The best way to avoid criticism is to attack the critic.
So, by saying that Fr. Seraphim has some “well known” critics, were you only referring to Fr. Michael Azkoul and Abp Lazar, or did you have others in mind? If the latter, then please provide links to such criticisms from those whom you believe to be “of reputation”.
From those who are “well known” or “vocal”, who have actually written critical remarks of Fr. Seraphim’s works (mostly regarding the tollhouse teaching), all of these who I am aware of have been closely associated with Holy Transfiguration Monastery in Boston. That includes Abp Lazar and Fr. Michael Azkoul. Reading the book entitled “Letters from Fr. Seraphim” will give a good understanding of the bitter struggle that was occurring in ROCOR between HTM and Fr. Seraphim/Platina in the 1970s, the attempts of HTM to discredit Fr. Seraphim in order to win over the convert section of ROCOR to their “party”, and Fr. Seraphim’s criticism of the HTM group and the direction that they were attempting to take ROCOR. From Fr. Seraphim’s letters you can see that he made some very valid criticisms of the HTM circle, and that he saw them going into schism to create their own church, even a decade or more before such a schism took place. Abp Lazar has since fallen out with HTM, and Fr. Michael and HTM are in a “church” of their own creation which consists of only three bishops in the entire world, all of whom received their formation in the same monastery (HTM). They have communion with no one else because of their “super Orthodoxy” which is little more than a delusion which comes from pride and intellectual vanity.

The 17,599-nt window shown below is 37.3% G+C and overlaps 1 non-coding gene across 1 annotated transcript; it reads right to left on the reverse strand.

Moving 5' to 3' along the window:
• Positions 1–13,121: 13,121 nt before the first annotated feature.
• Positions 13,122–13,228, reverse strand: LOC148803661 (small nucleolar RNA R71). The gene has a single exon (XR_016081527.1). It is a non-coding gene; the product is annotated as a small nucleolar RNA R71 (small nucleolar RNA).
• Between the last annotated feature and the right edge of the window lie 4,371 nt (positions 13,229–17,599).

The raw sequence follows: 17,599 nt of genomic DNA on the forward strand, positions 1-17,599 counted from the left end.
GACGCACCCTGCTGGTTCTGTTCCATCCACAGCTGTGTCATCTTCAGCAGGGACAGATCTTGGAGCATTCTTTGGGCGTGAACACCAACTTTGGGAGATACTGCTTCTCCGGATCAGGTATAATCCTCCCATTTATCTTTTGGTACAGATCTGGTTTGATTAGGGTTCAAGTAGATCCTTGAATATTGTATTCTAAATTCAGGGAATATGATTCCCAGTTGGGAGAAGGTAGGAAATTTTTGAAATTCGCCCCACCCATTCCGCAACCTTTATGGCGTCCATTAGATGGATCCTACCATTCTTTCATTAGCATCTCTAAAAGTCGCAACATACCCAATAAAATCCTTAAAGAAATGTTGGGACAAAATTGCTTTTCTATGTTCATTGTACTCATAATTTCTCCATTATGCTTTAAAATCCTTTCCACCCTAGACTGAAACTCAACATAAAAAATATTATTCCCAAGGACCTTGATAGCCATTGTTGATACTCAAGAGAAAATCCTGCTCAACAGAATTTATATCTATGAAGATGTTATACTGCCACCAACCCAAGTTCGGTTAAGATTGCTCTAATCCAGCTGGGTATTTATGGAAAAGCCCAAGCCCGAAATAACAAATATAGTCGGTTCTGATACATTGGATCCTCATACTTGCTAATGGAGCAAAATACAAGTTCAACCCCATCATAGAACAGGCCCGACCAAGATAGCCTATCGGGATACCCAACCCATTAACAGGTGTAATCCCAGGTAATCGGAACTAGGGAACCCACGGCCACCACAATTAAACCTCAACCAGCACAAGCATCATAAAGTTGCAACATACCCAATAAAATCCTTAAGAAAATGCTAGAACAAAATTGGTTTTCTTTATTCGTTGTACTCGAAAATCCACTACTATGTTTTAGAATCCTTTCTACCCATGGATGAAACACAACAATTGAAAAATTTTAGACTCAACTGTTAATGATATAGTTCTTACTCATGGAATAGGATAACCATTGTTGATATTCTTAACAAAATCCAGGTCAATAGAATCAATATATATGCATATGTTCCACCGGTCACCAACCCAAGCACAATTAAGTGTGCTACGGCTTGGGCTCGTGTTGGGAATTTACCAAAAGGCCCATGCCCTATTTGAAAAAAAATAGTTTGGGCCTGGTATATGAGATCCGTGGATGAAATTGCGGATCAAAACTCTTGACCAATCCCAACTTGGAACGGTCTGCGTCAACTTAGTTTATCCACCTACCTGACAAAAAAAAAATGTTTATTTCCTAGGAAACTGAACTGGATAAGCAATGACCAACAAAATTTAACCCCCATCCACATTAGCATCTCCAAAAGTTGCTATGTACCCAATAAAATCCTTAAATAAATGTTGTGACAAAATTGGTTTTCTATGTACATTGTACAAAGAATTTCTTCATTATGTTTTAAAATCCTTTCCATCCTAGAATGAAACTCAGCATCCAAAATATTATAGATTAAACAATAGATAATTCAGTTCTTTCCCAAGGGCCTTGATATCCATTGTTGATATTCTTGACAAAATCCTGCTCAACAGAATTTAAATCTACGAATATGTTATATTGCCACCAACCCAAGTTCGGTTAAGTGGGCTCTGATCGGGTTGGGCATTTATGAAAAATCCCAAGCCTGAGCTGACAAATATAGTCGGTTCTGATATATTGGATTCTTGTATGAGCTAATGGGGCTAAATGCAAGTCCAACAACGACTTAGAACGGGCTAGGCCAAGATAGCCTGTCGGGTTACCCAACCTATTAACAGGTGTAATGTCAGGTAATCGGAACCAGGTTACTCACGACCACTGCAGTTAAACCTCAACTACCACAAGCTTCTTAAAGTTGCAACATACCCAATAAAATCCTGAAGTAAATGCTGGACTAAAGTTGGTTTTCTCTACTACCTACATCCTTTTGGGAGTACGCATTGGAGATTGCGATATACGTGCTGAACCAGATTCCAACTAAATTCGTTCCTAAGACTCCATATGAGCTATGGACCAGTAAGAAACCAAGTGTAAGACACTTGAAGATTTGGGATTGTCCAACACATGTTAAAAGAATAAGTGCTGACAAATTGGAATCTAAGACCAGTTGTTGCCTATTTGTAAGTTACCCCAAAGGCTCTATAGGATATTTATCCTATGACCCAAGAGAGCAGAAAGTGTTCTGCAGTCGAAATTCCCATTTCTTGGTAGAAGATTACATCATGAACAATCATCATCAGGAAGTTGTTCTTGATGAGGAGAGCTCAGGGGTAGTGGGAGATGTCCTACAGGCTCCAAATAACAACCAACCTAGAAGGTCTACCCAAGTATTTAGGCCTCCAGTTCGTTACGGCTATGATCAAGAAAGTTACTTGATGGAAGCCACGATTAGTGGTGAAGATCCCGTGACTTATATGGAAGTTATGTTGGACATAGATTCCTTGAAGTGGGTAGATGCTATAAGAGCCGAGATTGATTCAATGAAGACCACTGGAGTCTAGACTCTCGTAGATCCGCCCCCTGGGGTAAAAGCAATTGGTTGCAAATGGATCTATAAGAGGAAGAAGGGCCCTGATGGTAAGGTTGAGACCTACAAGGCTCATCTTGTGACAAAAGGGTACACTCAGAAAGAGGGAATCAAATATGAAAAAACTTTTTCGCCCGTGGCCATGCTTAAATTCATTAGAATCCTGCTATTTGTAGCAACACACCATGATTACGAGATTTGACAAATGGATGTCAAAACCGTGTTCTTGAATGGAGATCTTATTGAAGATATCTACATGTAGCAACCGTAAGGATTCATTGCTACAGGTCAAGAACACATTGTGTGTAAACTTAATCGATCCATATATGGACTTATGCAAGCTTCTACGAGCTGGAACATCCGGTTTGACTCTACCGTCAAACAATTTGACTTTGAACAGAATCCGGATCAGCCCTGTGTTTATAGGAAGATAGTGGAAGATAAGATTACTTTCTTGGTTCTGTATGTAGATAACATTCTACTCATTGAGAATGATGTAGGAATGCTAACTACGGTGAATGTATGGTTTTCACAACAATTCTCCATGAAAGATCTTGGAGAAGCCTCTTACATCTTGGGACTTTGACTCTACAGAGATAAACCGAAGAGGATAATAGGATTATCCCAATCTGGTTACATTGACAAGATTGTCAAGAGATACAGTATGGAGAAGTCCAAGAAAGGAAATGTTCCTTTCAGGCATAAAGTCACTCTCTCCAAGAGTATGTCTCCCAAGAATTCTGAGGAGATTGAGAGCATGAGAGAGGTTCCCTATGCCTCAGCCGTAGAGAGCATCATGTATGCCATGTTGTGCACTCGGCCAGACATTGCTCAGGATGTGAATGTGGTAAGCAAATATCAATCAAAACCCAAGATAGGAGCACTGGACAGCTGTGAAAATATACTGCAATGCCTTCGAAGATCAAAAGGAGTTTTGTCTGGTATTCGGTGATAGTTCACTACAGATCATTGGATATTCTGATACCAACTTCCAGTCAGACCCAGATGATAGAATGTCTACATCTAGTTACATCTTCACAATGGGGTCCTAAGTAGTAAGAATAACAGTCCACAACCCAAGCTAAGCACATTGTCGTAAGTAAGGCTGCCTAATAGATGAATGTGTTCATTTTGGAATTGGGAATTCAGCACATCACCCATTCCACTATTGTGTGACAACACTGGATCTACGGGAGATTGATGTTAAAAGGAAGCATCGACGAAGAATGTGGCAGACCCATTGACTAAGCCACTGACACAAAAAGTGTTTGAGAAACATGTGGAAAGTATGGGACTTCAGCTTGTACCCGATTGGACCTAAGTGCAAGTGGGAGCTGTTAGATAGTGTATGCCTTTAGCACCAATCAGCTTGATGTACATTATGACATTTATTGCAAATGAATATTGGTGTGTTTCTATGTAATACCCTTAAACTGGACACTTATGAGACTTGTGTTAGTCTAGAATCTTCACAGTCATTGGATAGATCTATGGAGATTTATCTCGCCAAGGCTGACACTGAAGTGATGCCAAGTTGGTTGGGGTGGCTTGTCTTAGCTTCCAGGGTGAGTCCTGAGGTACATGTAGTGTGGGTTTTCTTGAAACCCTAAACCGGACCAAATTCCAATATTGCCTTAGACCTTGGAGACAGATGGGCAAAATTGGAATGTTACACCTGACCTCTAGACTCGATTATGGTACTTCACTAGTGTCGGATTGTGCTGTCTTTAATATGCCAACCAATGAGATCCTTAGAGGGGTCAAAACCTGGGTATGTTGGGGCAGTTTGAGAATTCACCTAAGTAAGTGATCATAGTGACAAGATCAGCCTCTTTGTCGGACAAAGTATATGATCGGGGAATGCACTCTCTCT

As Fr. Seraphim made many valid criticisms of the HTM crowd, this crowd may also have made some valid criticisms of his writings, but I find that these criticisms of Fr. Seraphim are largely blown out of proportions and excessive. They do not seem sufficiently sound, objective, or dispassionate. Met Hierotheos of Nafpaktos, an eminent author with a patristic mind who is also a hierarch in Greece, makes mention of the writings of Abp Lazar and Fr. Seraphim in his book “Life After Death”, and I think his views are valuable because of his objectivity and his reputation as a faithful follower of the patristic tradition.
While I do believe Fr. Seraphim is a saint, I do not consider him to be infallible, nor do I think that those who wish to critique his writings are necessarily inspired by the demons. I do think, however, that such critiques should be made as objectively and dispassionately as possible, ideally by hierarchs and theological authors in traditionally Orthodox countries, and that such critiques should have a strong patristic foundation. While Fr. Thomas Hopko may not fit these criteria exactly, I do think his views are pretty objective as he was not a member of ROCOR or involved in the Platina vs. HTM tug-of-war.